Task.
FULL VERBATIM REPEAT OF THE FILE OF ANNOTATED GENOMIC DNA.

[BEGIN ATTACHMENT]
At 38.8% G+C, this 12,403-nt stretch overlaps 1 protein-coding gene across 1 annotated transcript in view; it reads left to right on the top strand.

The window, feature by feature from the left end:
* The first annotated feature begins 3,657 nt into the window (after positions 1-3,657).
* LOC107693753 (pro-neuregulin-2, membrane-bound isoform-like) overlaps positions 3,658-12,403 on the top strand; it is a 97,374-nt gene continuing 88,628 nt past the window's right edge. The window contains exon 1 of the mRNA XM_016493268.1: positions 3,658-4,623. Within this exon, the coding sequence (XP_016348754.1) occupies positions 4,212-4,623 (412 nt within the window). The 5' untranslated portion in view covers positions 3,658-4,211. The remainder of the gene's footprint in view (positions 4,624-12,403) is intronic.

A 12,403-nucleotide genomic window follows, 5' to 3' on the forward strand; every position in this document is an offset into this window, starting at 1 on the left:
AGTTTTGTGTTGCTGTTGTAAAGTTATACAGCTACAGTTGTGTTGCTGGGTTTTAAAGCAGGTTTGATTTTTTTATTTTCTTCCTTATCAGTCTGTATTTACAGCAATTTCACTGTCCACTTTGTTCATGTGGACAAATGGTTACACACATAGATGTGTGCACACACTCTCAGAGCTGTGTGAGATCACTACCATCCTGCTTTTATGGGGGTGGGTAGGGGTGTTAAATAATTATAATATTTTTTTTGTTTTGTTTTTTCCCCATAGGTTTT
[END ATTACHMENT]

At 38.8% G+C, this 12,403-nt stretch overlaps 1 protein-coding gene across 1 annotated transcript in view; it reads left to right on the top strand.

The window, feature by feature from the left end:
* The first annotated feature begins 3,657 nt into the window (after positions 1-3,657).
* LOC107693753 (pro-neuregulin-2, membrane-bound isoform-like) overlaps positions 3,658-12,403 on the top strand; it is a 97,374-nt gene continuing 88,628 nt past the window's right edge. The window contains exon 1 of the mRNA XM_016493268.1: positions 3,658-4,623. Within this exon, the coding sequence (XP_016348754.1) occupies positions 4,212-4,623 (412 nt within the window). The 5' untranslated portion in view covers positions 3,658-4,211. The remainder of the gene's footprint in view (positions 4,624-12,403) is intronic.

A 12,403-nucleotide genomic window follows, 5' to 3' on the forward strand; every position in this document is an offset into this window, starting at 1 on the left:
AGTTTTGTGTTGCTGTTGTAAAGTTATACAGCTACAGTTGTGTTGCTGGGTTTTAAAGCAGGTTTGATTTTTTTATTTTCTTCCTTATCAGTCTGTATTTACAGCAATTTCACTGTCCACTTTGTTCATGTGGACAAATGGTTACACACATAGATGTGTGCACACACTCTCAGAGCTGTGTGAGATCACTACCATCCTGCTTTTATGGGGGTGGGTAGGGGTGTTAAATAATTATAATATTTTTTTTGTTTTGTTTTTTCCCCATAGGTTTT